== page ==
by Alex Palmer | September 17, 2018
One of the greatest advantages of gift cards as incentive rewards is their flexibility -- they appeal to a huge variety of interests and preferences and can be tailored to a number of different types of programs. A $5 card to a coffee shop makes an ideal spot reward, while a $200 Visa card makes for a substantial sales incentive that the recipient can use at any number of retailers. In many cases, incentive planners are limited in their use of gift cards only by their imaginations.

With this in mind, Incentive reached out to Marina Hodges, board chair of the Retail Gift Card Association, to discuss how gift cards can most effectively be used in programs and as rewards for individuals -- whatever their preferences. 

How would you say preferences among gift card recipients have shifted in recent years? Are they looking for different values, different brands or different ways they can be presented?

People still love gift cards -- we know that for sure. Every year a number of research companies publish studies that show gift cards to be the top choice of both givers (retailers, employers and so forth) and recipients. And while the top reasons for giving and wanting closed-loop gift cards have remained the same (choice and convenience), there have been shifts in the types of choices and conveniences offered. Many of these preferences have evolved as a result of new technologies that are available and an increasing consumer desire for personalization. 

Here are some notable shifts we are seeing:

People want convenience when giving and redeeming gift cards. We see digital gift card (egift) sales expanding rapidly as givers look for a fast and convenient way to give (bye bye, snail mail!) and egift usage rising as shoppers redeem them. eGifts can arrive in minutes, can be loaded into a mobile wallet or app, and be used to shop immediately. The holidays are hectic, and last-minute giving is an important, easy option. 

• With the growth in digital cards, there's a growing popularity in providing interactive egift experiences -- digital cards that arrive with animation, video and sound effects. These allow the giver to personalize the experience and connect with the recipient in a fun way.

• Givers love value, so brands that offer special deals and added incentives are getting their attention. Many brands offer bonuses for purchasing certain gift card denominations (such as a free $20 gift card for buying $100 worth of gift cards), additional rewards points, or bonus items that are uniquely attractive (e.g., a free song download).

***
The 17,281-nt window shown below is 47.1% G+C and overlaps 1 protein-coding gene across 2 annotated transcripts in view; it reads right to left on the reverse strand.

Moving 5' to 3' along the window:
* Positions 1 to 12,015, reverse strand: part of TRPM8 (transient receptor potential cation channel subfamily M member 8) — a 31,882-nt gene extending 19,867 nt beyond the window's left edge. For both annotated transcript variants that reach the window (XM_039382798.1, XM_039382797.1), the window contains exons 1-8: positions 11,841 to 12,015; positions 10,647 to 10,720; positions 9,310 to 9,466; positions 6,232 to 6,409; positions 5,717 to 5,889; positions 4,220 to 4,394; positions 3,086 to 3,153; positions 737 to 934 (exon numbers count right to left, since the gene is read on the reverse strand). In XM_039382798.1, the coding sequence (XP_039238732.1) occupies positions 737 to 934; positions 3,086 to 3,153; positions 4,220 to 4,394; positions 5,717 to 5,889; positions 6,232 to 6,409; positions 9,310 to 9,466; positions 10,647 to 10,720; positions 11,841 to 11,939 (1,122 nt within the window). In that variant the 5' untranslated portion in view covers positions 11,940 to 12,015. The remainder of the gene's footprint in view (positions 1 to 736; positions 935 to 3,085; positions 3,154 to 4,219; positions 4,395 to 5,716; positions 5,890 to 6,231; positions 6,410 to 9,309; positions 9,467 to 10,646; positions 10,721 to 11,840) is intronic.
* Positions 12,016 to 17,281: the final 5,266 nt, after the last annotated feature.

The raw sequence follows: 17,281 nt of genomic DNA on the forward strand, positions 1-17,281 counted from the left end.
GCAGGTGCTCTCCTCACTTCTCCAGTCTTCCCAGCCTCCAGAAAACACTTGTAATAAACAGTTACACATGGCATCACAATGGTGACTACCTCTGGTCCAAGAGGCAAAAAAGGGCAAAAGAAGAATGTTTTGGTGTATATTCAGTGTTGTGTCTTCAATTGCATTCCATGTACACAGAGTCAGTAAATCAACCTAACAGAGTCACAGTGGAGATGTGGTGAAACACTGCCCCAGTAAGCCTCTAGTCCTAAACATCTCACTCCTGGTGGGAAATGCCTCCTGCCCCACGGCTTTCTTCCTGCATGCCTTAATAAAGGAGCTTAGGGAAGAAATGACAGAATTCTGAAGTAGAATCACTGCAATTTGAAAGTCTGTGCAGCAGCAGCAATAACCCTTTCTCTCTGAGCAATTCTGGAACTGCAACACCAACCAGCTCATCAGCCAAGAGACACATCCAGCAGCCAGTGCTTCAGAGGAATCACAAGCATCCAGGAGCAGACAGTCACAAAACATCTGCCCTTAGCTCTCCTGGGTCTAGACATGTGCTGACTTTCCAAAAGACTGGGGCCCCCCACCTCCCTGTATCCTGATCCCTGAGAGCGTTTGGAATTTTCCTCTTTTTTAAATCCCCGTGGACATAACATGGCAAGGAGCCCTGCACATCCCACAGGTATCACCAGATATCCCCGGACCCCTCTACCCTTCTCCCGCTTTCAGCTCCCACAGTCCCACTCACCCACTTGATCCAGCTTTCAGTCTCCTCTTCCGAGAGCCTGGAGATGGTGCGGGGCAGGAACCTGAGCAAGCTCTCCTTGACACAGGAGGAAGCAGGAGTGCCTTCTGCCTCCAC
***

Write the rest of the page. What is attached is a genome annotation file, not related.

• People aren't overlooking the physical gift card space. Packaging options are expanding beyond free (but sometimes boring) white envelopes. Attractive boxes, bundled greeting and gift card options and personalization are becoming standard offerings in many gift card programs. And, of course, retailers' presentation of the cards is important too. Merchandising gift cards with seasonally themed products (gift cards next to chocolates on Valentine's Day, for example) helps consumers put together their own gift experience for the recipient -- with an added personal touch. 

What are some effective ways for incentive program managers to ensure recipients have a high level of choice in the cards they receive and that they get the types of cards and they are presented in such a way that is most motivating to them?

Gift cards are most often the top choice of customers redeeming their rewards points; they're also a top choice for program managers looking to incentivize peoples' behavior. It's important to keep in mind the most effective ways to keep incentive programs fresh, relevant and motivating -- here are some tips:

Don't limit your portfolio to only a limited number of popular brands. Gift cards are a connection to the retailers they represent and your recipients interact with a wide variety of retailers every day. Sometimes recipients are looking for a casual interaction at their favorite coffee shop or restaurant; other times they are looking to spruce up their home for the holidays with home goods or a DIY project. Be ready with numerous options that cover a variety of needs and use cases. 

Offer physical and digital options.

Review your portfolio often. New card programs come online all the time and often new programs offer special deals or incentives to get their programs launched. Additionally, these programs often have new tech capabilities that your recipients will find engaging.   

Don't limit your program by choosing to offer only gift cards for brands that give you very high discounts for selecting their product. Offering a limited assortment of cards with the sole purpose of boosting your margins or meeting certain incentive thresholds can limit your portfolio -- leaving your recipients with fewer choices than they'd prefer and causing you to miss out on building relationships with other popular brands. 

Ensure your gift card selection fits high-end rewards (i.e. an airline gift card for $100) as well as for when people have a lower amount of points to redeem (i.e. a gift shop to a quick serve restaurant or coffee shop).